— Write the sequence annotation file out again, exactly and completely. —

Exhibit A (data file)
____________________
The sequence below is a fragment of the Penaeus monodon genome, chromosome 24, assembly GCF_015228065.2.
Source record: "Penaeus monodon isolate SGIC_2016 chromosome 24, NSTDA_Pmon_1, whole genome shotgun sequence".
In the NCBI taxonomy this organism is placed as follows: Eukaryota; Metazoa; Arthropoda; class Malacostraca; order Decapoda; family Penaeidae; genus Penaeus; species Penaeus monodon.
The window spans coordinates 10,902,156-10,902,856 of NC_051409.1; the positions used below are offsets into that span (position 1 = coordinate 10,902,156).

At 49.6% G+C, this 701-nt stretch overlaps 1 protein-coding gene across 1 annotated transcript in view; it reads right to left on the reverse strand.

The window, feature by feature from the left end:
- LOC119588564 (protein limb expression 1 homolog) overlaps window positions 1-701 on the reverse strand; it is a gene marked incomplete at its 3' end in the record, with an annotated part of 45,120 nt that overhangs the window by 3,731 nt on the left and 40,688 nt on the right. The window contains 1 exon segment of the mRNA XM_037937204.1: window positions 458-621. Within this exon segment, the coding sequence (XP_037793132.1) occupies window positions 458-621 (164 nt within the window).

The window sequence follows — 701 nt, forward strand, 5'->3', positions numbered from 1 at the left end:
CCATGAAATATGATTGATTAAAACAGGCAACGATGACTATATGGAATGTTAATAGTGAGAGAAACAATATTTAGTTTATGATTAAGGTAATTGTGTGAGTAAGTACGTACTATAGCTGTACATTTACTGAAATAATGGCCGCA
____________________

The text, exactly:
The sequence below is a fragment of the Penaeus monodon genome, chromosome 24, assembly GCF_015228065.2.
Source record: "Penaeus monodon isolate SGIC_2016 chromosome 24, NSTDA_Pmon_1, whole genome shotgun sequence".
In the NCBI taxonomy this organism is placed as follows: Eukaryota; Metazoa; Arthropoda; class Malacostraca; order Decapoda; family Penaeidae; genus Penaeus; species Penaeus monodon.
The window spans coordinates 10,902,156-10,902,856 of NC_051409.1; the positions used below are offsets into that span (position 1 = coordinate 10,902,156).

At 49.6% G+C, this 701-nt stretch overlaps 1 protein-coding gene across 1 annotated transcript in view; it reads right to left on the reverse strand.

The window, feature by feature from the left end:
- LOC119588564 (protein limb expression 1 homolog) overlaps window positions 1-701 on the reverse strand; it is a gene marked incomplete at its 3' end in the record, with an annotated part of 45,120 nt that overhangs the window by 3,731 nt on the left and 40,688 nt on the right. The window contains 1 exon segment of the mRNA XM_037937204.1: window positions 458-621. Within this exon segment, the coding sequence (XP_037793132.1) occupies window positions 458-621 (164 nt within the window).

The window sequence follows — 701 nt, forward strand, 5'->3', positions numbered from 1 at the left end:
CCATGAAATATGATTGATTAAAACAGGCAACGATGACTATATGGAATGTTAATAGTGAGAGAAACAATATTTAGTTTATGATTAAGGTAATTGTGTGAGTAAGTACGTACTATAGCTGTACATTTACTGAAATAATGGCCGCA